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"If there is a direction and a legacy of this board, it is that we are fiscally responsible and tying ourselves to a 40-year low-interest loan is irresponsible, and that's why we're not doing it," Mr. Nutter said. "All three commissioners agree we are not doing that because we can't predict the future 10 years down the road. It's not next year that we can't make the [loan] payment. It's not the year after. It's five and 10 years down the road that I'm concerned we will not be able to make that $289,000 a year payment year after year after year."

Preservationists at the meeting immediately asked why commissioners could not set aside carryover funds to pay for renovation.

"I'm often amused and amazed when I hear the reasoning for tearing down this courthouse," said Rayella Engle, a longtime advocate for the 1884 courthouse. "If you can acquire $3 million in five years by carryovers and savings, it should be going to this courthouse."

She said she wasn't interested in a new building when the county already has a beautiful courthouse.

"This is a building that you were given to be stewards over and to see that it was saved," Mrs. Engle said. "When our forefathers built this, it was never meant to be destroyed by a wrecking ball."

Commissioners heard some new voices Thursday.

Gabi Felter, who identified herself as a local business owner, said she was "just plain [angry]" about commissioners' decision to tear down the courthouse -- a focal point of downtown.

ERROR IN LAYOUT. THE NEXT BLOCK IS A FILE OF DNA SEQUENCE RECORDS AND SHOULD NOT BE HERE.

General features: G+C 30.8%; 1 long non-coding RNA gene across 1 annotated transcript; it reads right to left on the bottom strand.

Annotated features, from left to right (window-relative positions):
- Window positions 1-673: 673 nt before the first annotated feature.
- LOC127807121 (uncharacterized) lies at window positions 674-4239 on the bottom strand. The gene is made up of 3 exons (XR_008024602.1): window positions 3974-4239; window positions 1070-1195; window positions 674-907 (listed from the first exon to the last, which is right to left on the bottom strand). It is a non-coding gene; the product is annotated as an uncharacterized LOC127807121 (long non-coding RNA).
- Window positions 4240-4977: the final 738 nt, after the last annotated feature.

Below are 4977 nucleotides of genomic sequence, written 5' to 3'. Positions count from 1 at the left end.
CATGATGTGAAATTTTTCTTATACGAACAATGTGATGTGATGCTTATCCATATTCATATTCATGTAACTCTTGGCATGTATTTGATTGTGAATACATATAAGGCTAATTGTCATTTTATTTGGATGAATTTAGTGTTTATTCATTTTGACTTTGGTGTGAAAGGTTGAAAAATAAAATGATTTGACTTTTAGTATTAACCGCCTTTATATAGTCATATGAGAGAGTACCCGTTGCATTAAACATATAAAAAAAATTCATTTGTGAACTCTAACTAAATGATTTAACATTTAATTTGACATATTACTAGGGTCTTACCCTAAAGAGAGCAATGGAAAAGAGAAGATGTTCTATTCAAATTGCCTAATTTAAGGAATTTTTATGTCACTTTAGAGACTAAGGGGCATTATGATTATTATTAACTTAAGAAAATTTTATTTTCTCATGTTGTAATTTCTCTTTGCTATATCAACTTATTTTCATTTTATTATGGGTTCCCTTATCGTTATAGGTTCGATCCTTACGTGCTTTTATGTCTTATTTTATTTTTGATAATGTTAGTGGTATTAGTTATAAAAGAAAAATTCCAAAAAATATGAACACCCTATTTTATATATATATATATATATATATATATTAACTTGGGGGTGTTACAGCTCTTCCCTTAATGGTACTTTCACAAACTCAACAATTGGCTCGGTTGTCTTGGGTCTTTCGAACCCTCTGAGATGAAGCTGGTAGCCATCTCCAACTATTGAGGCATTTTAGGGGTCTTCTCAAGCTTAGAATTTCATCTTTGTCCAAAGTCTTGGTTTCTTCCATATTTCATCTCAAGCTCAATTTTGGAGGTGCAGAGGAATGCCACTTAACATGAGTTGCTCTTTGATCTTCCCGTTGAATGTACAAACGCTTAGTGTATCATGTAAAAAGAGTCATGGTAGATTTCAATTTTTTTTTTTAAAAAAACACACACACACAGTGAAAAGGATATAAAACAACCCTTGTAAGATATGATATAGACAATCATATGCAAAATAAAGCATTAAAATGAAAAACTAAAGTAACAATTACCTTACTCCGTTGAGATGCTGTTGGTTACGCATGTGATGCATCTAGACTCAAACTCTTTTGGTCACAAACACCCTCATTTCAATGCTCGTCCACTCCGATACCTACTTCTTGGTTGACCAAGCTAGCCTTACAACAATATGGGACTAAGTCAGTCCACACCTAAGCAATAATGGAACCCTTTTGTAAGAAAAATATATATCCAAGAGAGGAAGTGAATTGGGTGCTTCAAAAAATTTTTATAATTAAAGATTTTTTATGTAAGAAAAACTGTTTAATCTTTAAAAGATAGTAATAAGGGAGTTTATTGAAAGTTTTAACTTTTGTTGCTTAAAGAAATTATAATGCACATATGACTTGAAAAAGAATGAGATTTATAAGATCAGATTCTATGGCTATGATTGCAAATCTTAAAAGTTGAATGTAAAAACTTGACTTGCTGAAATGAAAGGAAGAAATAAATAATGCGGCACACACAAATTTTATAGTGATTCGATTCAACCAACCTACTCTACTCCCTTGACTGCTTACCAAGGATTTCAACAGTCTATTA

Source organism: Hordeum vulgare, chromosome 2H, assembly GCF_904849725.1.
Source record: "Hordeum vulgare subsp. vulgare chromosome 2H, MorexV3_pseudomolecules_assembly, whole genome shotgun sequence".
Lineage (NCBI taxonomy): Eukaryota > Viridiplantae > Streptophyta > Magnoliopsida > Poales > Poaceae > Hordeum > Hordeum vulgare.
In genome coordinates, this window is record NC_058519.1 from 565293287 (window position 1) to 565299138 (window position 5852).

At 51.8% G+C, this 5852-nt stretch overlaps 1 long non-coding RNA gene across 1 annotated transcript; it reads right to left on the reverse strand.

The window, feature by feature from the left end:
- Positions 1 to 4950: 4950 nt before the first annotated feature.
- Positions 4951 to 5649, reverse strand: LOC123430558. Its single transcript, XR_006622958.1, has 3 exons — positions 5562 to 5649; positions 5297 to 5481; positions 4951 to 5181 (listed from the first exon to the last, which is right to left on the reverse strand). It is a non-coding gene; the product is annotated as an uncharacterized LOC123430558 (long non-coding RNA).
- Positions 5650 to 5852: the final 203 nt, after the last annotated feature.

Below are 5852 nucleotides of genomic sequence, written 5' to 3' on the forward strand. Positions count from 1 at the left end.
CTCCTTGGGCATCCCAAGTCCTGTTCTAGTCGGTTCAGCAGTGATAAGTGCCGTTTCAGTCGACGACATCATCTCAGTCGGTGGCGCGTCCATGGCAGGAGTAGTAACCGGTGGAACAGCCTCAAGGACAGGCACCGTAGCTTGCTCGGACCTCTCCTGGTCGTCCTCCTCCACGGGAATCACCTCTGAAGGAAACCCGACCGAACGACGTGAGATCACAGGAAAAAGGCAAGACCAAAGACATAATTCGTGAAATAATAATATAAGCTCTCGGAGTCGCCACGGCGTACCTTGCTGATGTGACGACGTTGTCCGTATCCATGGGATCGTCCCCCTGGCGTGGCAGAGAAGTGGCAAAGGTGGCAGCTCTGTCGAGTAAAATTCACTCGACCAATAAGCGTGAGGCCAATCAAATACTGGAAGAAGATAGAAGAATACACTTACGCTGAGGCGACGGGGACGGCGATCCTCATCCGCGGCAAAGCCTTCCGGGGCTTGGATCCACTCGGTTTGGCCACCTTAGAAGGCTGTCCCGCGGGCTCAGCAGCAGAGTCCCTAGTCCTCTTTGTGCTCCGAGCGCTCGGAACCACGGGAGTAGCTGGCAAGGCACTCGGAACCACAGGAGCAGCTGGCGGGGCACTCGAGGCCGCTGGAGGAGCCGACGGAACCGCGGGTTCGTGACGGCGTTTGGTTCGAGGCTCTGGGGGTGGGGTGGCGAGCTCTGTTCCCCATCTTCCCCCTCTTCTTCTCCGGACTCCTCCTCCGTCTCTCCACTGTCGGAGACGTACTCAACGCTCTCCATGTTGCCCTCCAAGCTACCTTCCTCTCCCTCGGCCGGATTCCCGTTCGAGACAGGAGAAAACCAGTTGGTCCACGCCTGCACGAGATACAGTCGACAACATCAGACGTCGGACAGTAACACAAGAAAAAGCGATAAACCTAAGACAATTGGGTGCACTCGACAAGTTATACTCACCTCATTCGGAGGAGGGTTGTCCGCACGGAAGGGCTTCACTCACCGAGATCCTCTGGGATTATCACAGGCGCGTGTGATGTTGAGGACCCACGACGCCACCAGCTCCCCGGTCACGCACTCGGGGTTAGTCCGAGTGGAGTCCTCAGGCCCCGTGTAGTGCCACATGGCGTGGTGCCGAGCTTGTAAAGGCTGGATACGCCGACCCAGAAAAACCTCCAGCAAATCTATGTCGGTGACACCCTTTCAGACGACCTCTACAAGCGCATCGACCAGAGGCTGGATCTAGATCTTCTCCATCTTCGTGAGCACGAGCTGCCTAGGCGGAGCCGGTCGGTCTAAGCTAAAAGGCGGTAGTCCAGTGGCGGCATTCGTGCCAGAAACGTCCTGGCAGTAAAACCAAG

"I take pride in my community and one of the things I take pride in is the preservation of our buildings and our community," she said.

Jeanne Tolford, who said she has worked at juvenile court, commended commissioners for making plans to build a new juvenile detention center but said she believes the $373,000 for demolition would be better spent on making safety and security improvements at the current juvenile court building.

Mr. Nutter disagreed, saying the money might be enough to add an elevator but would not address all the problems with the courts.

"I believe that removing this building and building a new building to address the needs of the juvenile court is best long term," he said.

While Mr. Nutter said he was prepared to make a motion to place half of the carryover balance in a special fund, Mr. Wagner said he would like some time to think about it.

"It sounds good," Mr. Wagner said. "I'd like to see what we have at that point and what our budget ends up being. I think the concept is good."

Seneca County had a carryover balance of $1.7 million to start 2011.

County Administrator Stacy Wilson said commissioners like to start a new year with about 15 percent of the general fund, which is in excess of $14 million, though the carryover has varied from as little as $1 million to as much as $2.4 million.

Dave Sauber, president of the board of commissioners, made no comment on Mr. Nutter's plan.

He has voted no on all questions related to demolishing the courthouse because he says he does not believe the county should spend money on demolition when finances are so tight.

Contact Jennifer Feehan at: jfeehan@theblade.com or 419-724-6129.